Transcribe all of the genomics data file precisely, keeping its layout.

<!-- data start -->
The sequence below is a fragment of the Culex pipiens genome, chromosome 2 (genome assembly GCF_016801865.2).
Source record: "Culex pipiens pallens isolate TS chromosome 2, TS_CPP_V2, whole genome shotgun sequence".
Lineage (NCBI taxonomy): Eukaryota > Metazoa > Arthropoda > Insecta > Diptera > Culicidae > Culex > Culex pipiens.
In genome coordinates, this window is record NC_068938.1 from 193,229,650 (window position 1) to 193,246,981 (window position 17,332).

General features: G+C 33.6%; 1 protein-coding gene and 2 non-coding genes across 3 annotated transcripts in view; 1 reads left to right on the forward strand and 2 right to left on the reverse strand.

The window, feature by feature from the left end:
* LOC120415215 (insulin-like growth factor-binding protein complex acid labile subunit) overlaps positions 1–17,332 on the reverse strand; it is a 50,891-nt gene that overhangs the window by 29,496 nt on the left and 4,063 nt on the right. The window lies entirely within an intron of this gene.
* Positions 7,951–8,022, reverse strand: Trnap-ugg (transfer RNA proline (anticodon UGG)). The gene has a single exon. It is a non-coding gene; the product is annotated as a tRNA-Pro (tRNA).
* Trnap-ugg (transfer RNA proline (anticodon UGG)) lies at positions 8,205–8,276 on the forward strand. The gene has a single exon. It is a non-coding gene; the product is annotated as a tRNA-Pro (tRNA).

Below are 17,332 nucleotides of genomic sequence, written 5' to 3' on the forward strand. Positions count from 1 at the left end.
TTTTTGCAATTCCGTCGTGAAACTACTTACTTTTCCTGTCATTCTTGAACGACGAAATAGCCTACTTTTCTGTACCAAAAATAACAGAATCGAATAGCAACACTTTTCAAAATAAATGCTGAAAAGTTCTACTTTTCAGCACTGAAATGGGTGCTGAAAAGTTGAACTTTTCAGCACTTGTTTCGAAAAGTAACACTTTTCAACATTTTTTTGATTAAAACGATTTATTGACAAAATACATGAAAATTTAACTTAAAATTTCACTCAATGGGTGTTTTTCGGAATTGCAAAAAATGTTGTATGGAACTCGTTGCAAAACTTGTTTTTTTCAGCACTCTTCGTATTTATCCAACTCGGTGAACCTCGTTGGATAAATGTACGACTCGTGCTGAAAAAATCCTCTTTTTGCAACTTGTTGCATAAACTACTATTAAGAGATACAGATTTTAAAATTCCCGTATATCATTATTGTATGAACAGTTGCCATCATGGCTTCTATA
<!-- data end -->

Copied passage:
The sequence below is a fragment of the Culex pipiens genome, chromosome 2 (genome assembly GCF_016801865.2).
Source record: "Culex pipiens pallens isolate TS chromosome 2, TS_CPP_V2, whole genome shotgun sequence".
Lineage (NCBI taxonomy): Eukaryota > Metazoa > Arthropoda > Insecta > Diptera > Culicidae > Culex > Culex pipiens.
In genome coordinates, this window is record NC_068938.1 from 193,229,650 (window position 1) to 193,246,981 (window position 17,332).

General features: G+C 33.6%; 1 protein-coding gene and 2 non-coding genes across 3 annotated transcripts in view; 1 reads left to right on the forward strand and 2 right to left on the reverse strand.

The window, feature by feature from the left end:
* LOC120415215 (insulin-like growth factor-binding protein complex acid labile subunit) overlaps positions 1–17,332 on the reverse strand; it is a 50,891-nt gene that overhangs the window by 29,496 nt on the left and 4,063 nt on the right. The window lies entirely within an intron of this gene.
* Positions 7,951–8,022, reverse strand: Trnap-ugg (transfer RNA proline (anticodon UGG)). The gene has a single exon. It is a non-coding gene; the product is annotated as a tRNA-Pro (tRNA).
* Trnap-ugg (transfer RNA proline (anticodon UGG)) lies at positions 8,205–8,276 on the forward strand. The gene has a single exon. It is a non-coding gene; the product is annotated as a tRNA-Pro (tRNA).

Below are 17,332 nucleotides of genomic sequence, written 5' to 3' on the forward strand. Positions count from 1 at the left end.
TTTTTGCAATTCCGTCGTGAAACTACTTACTTTTCCTGTCATTCTTGAACGACGAAATAGCCTACTTTTCTGTACCAAAAATAACAGAATCGAATAGCAACACTTTTCAAAATAAATGCTGAAAAGTTCTACTTTTCAGCACTGAAATGGGTGCTGAAAAGTTGAACTTTTCAGCACTTGTTTCGAAAAGTAACACTTTTCAACATTTTTTTGATTAAAACGATTTATTGACAAAATACATGAAAATTTAACTTAAAATTTCACTCAATGGGTGTTTTTCGGAATTGCAAAAAATGTTGTATGGAACTCGTTGCAAAACTTGTTTTTTTCAGCACTCTTCGTATTTATCCAACTCGGTGAACCTCGTTGGATAAATGTACGACTCGTGCTGAAAAAATCCTCTTTTTGCAACTTGTTGCATAAACTACTATTAAGAGATACAGATTTTAAAATTCCCGTATATCATTATTGTATGAACAGTTGCCATCATGGCTTCTATA